In a special survey (in German) conducted by the DIHK, over 3,000 German businesses abroad indicate an increasingly negative outlook regarding their business activities. More than eight of ten companies expect or are experiencing a diminished turnover rate.
In a global context, businesses in Australia have responded rather more positively than some of their counterparts. Over 34% of participating companies expect no change, or even an increased turnover this year.
In our latest episode of Sound Bites, our Project Consultant Max Schnarr talks about his current and upcoming projects and delegations. He also explains what the hydrogen buzz is all about. Both Australia and Germany have ambitious hydrogen goals. In a recent article, Max has outlined Germany’s National Hydrogen Strategy, and it will be interesting to see how this technology will impact the economic recovery for both countries.
Between 1 July 2020 and 31 December 2020, Germany has assumed the Presidency of the Council of the European Union (EU). With the COVID-19 situation and its associated economic impact, this is a critical time for Germany to have this rotating role for these six months. Also, this period covers central EU discussions and debates of the next European Financial Framework for the years 2021-2027, including the so-called Green Deal climate policy.
Recently, the Australian Government presented a discussion paper “Australia’s Technology Investment Roadmap”.
AHK Australia prepared and submitted a document to this process and is looking forward to working with the Department, the Chief Scientist and other stakeholders to improve Australia’s energy system through technology investment.
With the National Hydrogen Strategy, the Federal Government of Germany is creating a coherent framework for future production, transport, and further use of hydrogen and thus for corresponding innovations and investments. It defines the steps that are necessary to help achieve the climate targets, create new value chains for the German economy and further develop international energy policy cooperation.
Last week, we spoke with Tea Ditterich from 2M Language Services about the effects of COVID-19. Tea, who speaks six languages, runs a successful translation and simultaneous interpreting business from Brisbane. With conferences and other live events being cancelled because of the virus, 2M has had to adapt overnight – a change Tea’s business was ready for. In our latest podcast episode, the German-Finnish powerhouse talks about pivoting and the importance of being at the forefront of technology.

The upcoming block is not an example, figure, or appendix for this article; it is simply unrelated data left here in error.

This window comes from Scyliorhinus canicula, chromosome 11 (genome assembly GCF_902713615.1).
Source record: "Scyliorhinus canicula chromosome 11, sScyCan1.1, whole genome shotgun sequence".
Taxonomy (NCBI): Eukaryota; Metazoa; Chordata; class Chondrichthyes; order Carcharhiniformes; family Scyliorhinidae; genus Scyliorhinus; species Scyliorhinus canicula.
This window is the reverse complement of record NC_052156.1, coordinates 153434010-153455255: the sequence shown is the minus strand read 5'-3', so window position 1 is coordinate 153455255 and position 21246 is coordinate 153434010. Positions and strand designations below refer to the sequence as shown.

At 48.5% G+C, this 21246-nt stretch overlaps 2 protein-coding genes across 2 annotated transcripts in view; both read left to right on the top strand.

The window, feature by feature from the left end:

As we are starting to see a slow and considered re-opening of gastronomy and hotel businesses, we spoke with Louise and Reimer Moeller from our member company German Beverages Australia. The couple shared some insights on how they are weathering the storm, how they served their community in the last few months and some scenarios on how the future for the industry might look like. They also shed some light on dos and don’ts for beverage companies contemplating a move into the Australian market.
In our latest episode of Sound Bites, we spoke with Byron Kennedy, co-founder of SPEE3D, and Stefan Ritt, their MD in Germany. In a massive and successful pivoting effort, the company has recently explored how antimicrobial copper can help stop the spread of COVID-19, and how those coatings can be installed quickly using 3D printing. While pretty busy on the home front, SPEE3D also went ahead with a planned expansion into the German market, aided by GTAI and Austrade.
COVID-19 has impacted just about every industry in sometimes very different ways. But some industries were already in trouble before the virus broke out, such as the Australian retail sector – and those problems have compounded further. We spoke to Brad Welsman, Managing Director of our Executive Member SSI SCHAEFER, about some of those impacts felt in the logistics industry and for some of SSI SCHAEFER’s retail customers.
Manufacturing, and advanced manufacturing in particular, has been the topic of many discussions recently both on an industry and political level. COVID-19 has highlighted not only certain vulnerabilities in this area, but has shown great desire by many Australian companies to increase local production, while maintaining healthy trade relationships with overseas partners.
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